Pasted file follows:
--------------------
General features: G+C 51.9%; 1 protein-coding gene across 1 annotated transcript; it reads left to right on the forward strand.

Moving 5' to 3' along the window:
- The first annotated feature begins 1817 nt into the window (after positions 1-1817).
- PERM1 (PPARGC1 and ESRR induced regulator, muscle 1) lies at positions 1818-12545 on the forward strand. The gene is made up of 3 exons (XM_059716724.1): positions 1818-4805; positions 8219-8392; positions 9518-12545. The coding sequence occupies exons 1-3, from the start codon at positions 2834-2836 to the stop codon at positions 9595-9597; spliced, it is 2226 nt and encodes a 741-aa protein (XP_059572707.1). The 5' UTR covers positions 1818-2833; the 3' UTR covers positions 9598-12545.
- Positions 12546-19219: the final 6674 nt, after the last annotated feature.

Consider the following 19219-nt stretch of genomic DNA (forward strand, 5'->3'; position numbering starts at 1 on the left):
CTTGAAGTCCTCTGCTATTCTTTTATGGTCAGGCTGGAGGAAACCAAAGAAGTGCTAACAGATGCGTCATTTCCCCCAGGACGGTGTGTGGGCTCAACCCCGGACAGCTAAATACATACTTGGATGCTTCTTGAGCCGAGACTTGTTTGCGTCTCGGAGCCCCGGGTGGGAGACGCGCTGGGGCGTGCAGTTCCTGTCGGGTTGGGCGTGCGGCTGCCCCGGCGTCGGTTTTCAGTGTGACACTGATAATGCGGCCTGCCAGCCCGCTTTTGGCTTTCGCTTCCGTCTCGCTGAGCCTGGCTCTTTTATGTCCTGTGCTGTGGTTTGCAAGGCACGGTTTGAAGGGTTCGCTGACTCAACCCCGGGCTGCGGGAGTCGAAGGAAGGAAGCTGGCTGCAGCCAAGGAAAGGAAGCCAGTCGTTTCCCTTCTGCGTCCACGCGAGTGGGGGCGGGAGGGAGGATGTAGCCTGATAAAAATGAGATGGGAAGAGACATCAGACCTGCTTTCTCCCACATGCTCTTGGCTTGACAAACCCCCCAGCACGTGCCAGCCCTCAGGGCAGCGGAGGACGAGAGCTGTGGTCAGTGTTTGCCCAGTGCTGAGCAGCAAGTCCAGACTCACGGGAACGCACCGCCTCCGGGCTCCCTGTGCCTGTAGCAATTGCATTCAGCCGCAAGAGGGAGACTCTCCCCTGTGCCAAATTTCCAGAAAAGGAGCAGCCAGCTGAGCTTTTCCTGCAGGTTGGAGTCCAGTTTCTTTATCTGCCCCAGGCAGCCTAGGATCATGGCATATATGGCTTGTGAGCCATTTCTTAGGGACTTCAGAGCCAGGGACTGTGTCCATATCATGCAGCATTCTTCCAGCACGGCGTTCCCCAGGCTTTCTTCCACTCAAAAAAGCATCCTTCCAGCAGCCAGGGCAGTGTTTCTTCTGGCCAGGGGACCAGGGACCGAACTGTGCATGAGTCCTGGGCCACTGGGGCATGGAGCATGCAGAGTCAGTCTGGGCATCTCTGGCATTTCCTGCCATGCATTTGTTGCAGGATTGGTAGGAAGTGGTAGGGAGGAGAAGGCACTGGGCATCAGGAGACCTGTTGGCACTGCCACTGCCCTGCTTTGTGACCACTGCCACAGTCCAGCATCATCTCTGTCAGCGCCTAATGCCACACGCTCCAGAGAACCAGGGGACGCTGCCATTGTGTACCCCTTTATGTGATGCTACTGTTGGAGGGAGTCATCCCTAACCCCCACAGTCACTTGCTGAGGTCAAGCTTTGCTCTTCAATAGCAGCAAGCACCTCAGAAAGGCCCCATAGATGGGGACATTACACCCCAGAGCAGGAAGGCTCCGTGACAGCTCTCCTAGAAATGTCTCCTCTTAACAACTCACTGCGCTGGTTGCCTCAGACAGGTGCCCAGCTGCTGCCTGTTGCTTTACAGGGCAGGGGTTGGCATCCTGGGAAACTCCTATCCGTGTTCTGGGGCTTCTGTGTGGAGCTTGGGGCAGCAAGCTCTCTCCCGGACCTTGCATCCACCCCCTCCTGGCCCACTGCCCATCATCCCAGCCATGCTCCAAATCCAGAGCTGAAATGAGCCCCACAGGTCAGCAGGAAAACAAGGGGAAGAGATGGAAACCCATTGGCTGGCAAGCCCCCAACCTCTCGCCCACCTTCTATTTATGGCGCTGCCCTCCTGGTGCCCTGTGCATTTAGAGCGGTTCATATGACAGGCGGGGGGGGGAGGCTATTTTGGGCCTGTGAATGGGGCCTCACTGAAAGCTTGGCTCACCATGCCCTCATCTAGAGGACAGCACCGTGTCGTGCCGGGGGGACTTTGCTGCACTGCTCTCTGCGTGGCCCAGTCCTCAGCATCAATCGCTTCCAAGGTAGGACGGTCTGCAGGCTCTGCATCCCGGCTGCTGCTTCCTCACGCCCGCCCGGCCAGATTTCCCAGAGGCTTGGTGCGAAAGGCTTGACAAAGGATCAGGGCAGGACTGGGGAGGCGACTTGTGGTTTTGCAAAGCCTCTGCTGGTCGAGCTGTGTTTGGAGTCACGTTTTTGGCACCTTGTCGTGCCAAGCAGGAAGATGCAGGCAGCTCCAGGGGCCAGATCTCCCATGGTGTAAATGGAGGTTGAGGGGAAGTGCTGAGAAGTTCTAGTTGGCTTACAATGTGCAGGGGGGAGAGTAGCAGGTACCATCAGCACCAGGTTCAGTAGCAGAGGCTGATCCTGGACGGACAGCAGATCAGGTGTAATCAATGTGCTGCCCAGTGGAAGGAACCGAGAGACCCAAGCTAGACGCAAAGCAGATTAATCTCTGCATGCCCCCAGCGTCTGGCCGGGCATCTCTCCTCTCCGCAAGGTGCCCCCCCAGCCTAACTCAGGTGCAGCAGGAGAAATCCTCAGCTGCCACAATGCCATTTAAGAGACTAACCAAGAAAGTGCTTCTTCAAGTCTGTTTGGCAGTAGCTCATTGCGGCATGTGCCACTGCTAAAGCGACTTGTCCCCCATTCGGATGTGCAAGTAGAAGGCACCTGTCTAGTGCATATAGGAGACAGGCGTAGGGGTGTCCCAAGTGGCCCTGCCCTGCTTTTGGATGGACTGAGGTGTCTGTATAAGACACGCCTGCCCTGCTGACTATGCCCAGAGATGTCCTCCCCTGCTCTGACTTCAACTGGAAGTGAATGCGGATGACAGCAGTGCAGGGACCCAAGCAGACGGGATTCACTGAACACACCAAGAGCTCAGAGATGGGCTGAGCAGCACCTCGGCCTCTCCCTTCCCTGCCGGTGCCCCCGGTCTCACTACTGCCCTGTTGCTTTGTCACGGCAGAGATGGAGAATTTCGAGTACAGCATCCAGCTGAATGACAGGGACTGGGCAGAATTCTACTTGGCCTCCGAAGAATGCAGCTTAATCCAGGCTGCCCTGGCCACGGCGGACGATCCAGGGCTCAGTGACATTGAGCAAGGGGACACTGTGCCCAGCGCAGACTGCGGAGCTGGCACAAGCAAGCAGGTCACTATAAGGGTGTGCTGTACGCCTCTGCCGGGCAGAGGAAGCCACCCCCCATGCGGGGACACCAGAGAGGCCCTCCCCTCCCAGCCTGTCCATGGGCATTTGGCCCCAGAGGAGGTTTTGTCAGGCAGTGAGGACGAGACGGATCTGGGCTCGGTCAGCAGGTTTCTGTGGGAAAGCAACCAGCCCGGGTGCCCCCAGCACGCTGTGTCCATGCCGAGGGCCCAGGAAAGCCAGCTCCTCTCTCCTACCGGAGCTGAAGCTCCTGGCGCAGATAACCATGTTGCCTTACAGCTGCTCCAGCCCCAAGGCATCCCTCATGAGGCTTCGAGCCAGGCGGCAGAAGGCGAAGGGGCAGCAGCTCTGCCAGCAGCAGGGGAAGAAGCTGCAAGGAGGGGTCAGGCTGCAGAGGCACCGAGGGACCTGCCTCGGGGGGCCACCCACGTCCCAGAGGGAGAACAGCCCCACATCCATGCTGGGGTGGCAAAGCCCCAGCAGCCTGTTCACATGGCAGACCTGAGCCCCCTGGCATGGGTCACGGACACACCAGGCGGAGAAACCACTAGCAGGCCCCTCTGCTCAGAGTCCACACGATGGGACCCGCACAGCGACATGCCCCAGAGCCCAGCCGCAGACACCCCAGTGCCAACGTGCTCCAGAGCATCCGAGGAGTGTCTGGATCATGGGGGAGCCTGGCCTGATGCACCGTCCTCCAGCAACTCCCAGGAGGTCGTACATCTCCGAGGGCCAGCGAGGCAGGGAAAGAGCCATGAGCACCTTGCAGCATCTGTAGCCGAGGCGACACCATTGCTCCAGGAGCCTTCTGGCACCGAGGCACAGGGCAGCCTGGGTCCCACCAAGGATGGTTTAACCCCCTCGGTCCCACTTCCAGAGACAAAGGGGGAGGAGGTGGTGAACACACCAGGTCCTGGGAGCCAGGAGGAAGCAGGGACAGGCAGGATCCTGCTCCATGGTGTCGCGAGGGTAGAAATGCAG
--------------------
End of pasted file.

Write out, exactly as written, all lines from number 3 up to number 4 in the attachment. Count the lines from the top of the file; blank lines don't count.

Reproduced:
- The first annotated feature begins 1817 nt into the window (after positions 1-1817).
- PERM1 (PPARGC1 and ESRR induced regulator, muscle 1) lies at positions 1818-12545 on the forward strand. The gene is made up of 3 exons (XM_059716724.1): positions 1818-4805; positions 8219-8392; positions 9518-12545. The coding sequence occupies exons 1-3, from the start codon at positions 2834-2836 to the stop codon at positions 9595-9597; spliced, it is 2226 nt and encodes a 741-aa protein (XP_059572707.1). The 5' UTR covers positions 1818-2833; the 3' UTR covers positions 9598-12545.